outbreak of war, this torpedo spotter reconnaissance Swordfish
squadron embarked from Dekheila, Egypt to HMS Glorious in search of
enemy shipping in the Indian Ocean and Red Sea.
The ship returned to the Mediterranean in January 1940, the squadron
operating from Hal Far, Malta until March 1940 when the ship was
recalled for the defence of Norway. The squadron disembarked at
Prestwick. HMS Glorious was sunk by the German battleships Gneisenau
and Scharnhorst on 8 June 1940, and the squadron operated from
Worthy Down, Detling and RAF Thorney Island in operations against
the advancing German forces in the Low countries and France. Eight
of the 12 aircraft were lost during the Dunkirk evacuations
including the CO L/C JB Buckley RN, when 5 aircraft were lost in one
bombing raid over France on 29 May 1940.
In July 1940 the remnants of the squadron were augmented to 9
aircraft and embarked on HMS Furious for operations in September
including night attacks on Trondheim and Tromso.
In February 1941 the squadron undertook convoy duties with HMS
Furious to the Gold Coast, and in May 1941 the squadron joined HMS
Victorious, taking part in the successful attack on the German
Battleship Bismarck. The squadron swordfish sighted the Bismarck on
24 Amy 1941, and made its attack the following day on 25 May 1941,
one hit reduced her speed. The Bismarck was crippled in a later
strike by 810/818 squadrons on 26 May and sunk by the Fleet on 27
From June 1941 the Squadron embarked on HMS Ark Royal for Malta
convoy duties, and in September was involved in attacking targets in
Pantellaria, Sardinia and Sicily. When HMS Ark Royal was torpedoed
on 13 November 1941 the remnants of the squadron flew to Gibraltar
and ceased to exist.
In January 1942 the squadron was reformed at RNAS Lee-on-Solent with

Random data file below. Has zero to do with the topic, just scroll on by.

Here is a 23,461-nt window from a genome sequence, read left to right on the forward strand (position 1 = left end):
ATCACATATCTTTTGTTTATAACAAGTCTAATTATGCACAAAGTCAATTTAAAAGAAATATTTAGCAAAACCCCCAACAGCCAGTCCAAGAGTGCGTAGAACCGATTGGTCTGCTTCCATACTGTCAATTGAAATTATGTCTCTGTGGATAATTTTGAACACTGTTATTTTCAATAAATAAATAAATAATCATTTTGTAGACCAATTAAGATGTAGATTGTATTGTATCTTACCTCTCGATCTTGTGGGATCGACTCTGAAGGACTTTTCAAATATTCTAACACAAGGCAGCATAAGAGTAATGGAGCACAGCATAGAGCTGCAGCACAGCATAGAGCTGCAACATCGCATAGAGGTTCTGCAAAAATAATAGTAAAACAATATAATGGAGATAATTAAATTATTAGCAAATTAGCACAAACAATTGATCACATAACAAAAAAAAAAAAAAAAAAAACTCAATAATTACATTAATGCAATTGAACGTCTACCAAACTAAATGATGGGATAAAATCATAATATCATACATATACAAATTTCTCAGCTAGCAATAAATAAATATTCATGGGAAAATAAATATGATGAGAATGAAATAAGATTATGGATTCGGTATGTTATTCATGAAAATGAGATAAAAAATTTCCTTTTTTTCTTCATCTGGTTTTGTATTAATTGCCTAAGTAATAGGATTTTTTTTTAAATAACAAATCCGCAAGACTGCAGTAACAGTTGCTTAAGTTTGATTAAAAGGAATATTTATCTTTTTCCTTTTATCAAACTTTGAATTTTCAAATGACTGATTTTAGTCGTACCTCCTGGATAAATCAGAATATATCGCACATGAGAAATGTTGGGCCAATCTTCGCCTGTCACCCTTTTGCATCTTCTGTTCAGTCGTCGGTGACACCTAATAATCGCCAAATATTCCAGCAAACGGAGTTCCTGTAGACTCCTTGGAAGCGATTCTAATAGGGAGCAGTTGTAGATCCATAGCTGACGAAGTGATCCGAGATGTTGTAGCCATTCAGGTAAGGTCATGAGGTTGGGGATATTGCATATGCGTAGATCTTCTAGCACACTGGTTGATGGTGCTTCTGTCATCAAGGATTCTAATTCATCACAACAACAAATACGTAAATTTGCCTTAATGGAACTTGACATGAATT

swordfish for torpedo bomber reconnaissance duties, 6 aircraft
attacking the German battlecruisers Scharnhorst and Gneisenau from
Manston in the English Channel, no hits were achieved and all the
aircraft were lost. The CO, Lt Cdr E Esmonde was awarded a
posthumous Victoria Cross, and the 5 surviving crew members were
The squadron regrouped at RNAS Lee-on-Solent in March 1942, 3
aircraft subsequently embarking on HMS Avenger for Arctic convoy
duties to Russia during which 6 U-Boats were attacked, and U-Boat
U-589 was sunk shared with HMS Onslow. The squadron then carrying
out operations under 16th Group RAF Coastal Command from Thorney
Island and Exeter.
From March 1943 the squadron embarked on HMS Furious for convoy
duties to Iceland and sweeps off the Norwegian coast. In December
1943 the squadron embarked on HMS Vindex, with a fighter flight of 6
Sea Hurricane IICs and later also 3 Fulmars, for Atlantic convoys,
sinking U-653 on 15 March 1944 and U-765 NAS on 6 May 1944.
In August, the squadron now re-equipped with 12 Swordfish IIIs
embarked on HMS Vindex for Arctic convoys to Russia, sinking U-354
on 22 August 1944, Sea Hurricanes damaging another the same day, and
claiming a possible on 23 August 1944. The next day on 24 August
U-344 was sunk jointly with the Fleet, and U-394 sunk on 2 September
In March 1945 the squadron embarked on HMS Campania, the Sea
Hurricanes having been replaced by 8 Wildcat VIs, for further Arctic
convoy duties. On return the Swordfish were absorbed by 815 squadron
and the Wildcats continued in 825 until also absorbed in May 1945.
squadron was reformed in July 1945 as a Canadian-manned squadron at
Rattray intended to join the 19th Carrier Air Group in a
Colossus-class carrier equipped with 12 Barracuda IIs with ASH radar.
However the squadron was still at Rattray Head by VJ-Day. 825 NAS
remained as part of the Royal Navy until it was transferred to the
RCN in January 1946 upon the commissioning of HMCS Warrior. It was
later renumbered to 880 Squadron (RCN) in May 1951 and the 825
designation returned to the Royal Navy.
anyone more Informations about this Squadron -
825 Naval Air Squadron was reformed as the Royal Navy's first
frontline Wildcat HMA.2 Squadron on 10 October 2014, with the merger
of 700W NAS and 702 NAS. It will operate the first four Wildcat
Flights to convert and deploy to sea on either a Type 45 destroyer or Type
23 frigate. It will deliver training to Lynx qualified and new
aircrew on the Wildcat along with Air Engineers and will be
responsible for continuing Lynx Wildcat Tactical Development,
identifying and understanding the significant potential of the